Evolution of the internet: How the internet lost its free spirit: Book Review - Splinternet: How Geopolitics and Commerce are Fragmenting the World Wide Web (The Economist)
Rarely has a manifesto been so wrong. "A Declaration of the Independence of Cyberspace", written 20 years ago by John Perry Barlow, a digital civil-libertarian, begins thus: "Governments of the Industrial World, you weary giants of flesh and steel, I come from Cyberspace, the new home of Mind. On behalf of the future, I ask you of the past to leave us alone. You are not welcome among us. You have no sovereignty where we gather."
By now, the fact that transatlantic democratic capitalism, once the engine of postwar prosperity, has run into trouble can hardly be denied by anyone with the courage to browse a daily newspaper.
The anatomy of a nation-state hack attack (BBC News)
Cyber-security is not all about cyber-thieves. It is about cyber-spies too. Mixed in among the spam, phishing messages and booby-trapped emails that land in your inbox might be the odd message crafted by hackers working for a government rather than a group of criminals.
Why the arms race between the FBI and Apple is only getting started (Washington Post)
The U.S. government's revelation that it had accessed the San Bernardino shooter's iPhone without the help from Apple that it had so desperately sought indicates the FBI was either disguising its technical capabilities or its agents and employees remain outmatched by tech workers in the private sector, according to current and former bureau officials and legal scholars.
29 March 2016
A furious legal battle over digital privacy in the age of the iPhone ended on Monday with no clear winner -- only lingering questions over what will happen the next time the government tries to force Apple to help break into one of its own phones.
Why Apple and Google are struggling to design simple software (Washington Post)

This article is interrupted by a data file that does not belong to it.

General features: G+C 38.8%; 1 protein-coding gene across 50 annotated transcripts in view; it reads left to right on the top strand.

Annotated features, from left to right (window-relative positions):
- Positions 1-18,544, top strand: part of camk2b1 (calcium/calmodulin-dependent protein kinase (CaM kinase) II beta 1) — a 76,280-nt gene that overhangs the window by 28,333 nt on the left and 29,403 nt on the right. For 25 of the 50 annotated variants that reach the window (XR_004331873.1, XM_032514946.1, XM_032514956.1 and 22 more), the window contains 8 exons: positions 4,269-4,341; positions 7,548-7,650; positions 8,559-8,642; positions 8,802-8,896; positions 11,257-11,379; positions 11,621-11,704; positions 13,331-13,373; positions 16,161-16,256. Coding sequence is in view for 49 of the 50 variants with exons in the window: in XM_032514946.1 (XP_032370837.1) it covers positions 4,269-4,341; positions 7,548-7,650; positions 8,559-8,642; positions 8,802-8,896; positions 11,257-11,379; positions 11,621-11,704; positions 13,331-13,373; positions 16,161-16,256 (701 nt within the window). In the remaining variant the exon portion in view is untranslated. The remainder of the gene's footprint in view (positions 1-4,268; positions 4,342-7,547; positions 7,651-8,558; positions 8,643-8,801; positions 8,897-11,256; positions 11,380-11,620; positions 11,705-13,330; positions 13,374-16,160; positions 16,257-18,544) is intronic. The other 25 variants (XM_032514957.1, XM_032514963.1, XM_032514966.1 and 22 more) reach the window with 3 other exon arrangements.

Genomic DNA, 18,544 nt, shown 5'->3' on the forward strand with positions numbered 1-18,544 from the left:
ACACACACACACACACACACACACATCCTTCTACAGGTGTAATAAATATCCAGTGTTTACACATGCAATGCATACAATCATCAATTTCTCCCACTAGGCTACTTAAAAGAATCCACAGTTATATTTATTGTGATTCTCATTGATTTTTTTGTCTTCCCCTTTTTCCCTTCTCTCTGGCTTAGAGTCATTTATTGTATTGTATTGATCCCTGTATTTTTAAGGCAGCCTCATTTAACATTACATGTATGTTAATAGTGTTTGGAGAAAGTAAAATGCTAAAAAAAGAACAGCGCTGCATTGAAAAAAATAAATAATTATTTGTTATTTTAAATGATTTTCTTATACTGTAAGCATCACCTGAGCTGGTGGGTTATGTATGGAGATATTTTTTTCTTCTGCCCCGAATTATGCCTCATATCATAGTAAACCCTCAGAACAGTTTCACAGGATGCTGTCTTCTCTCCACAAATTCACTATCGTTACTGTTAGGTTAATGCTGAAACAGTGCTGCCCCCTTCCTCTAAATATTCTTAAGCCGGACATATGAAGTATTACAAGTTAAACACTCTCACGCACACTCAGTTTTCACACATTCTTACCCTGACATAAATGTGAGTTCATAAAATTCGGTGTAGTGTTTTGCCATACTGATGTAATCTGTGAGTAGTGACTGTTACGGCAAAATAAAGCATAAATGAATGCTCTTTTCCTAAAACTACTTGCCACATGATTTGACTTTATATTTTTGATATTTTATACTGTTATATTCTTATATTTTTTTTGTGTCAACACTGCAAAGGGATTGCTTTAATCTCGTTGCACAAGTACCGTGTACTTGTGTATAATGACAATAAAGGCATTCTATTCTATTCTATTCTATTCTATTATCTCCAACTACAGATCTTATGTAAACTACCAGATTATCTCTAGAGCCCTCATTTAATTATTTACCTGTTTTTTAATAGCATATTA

I was recently reminded of this when I tried to quickly snap a picture at a recent Apple event. I tried to double-click the home button on my locked Galaxy S6 to call up the camera. But I took just a moment too long, triggered the fingerprint reader and unlocked my phone instead -- and completely missed the shot.
28 March 2016
American Tech Giants Face Fight in Europe Over Encrypted Data (New York Times)
Silicon Valley's battle over encryption is heading to Europe. In the United States, the F.B.I.'s demands that Apple help "unlock" an iPhone used by a mass killer in California opened a heated debate on privacy. After recent attacks on the Continent, like the bombings in Brussels last week and the wave of violence in Paris last November, governments across the European Union are increasingly pushing for greater access to people's digital lives.
26 March 2016
More than half of teachers are aware of incidents of children sextingat their school, including primary-school pupils as young as seven, according to a study by one teaching union.
25 March 2016
The French data protection authority has fined Google for failing to implement the so-called right to be forgotten as ordered.
Days after US music industry body the RIAA criticised YouTube over its music royalties, British equivalent the BPI has fired its latest shots at parent company Google over piracy.
24 March 2016
In a shock announcement Thursday, the Board of auDA announced it was ending the contract of CEO, Chris Disspain. According to a news release, Mr Disspain's contract was due for renewal later this year, but the Board agreed new leadership was required to take the organisation forward.
23 March 2016
What it looks like when the Internet suddenly disappears, in 4 charts (Washington Post)
Early one afternoon in November, Internet activity in Bangladesh fell off a cliff. The drop -- to 5 percent of typical activity -- lasted only an hour, but traffic would not return to normal levels for weeks. The cause? A reportedly government-ordered shutdown in the wake of a court ruling upholding a death penalty verdict in a high-profile war crimes trial.
No-TV households not catching up online, UK report finds (Daily Telegraph)
For decades, parents have been worrying about their children's square eyes as they tune in to more and more television.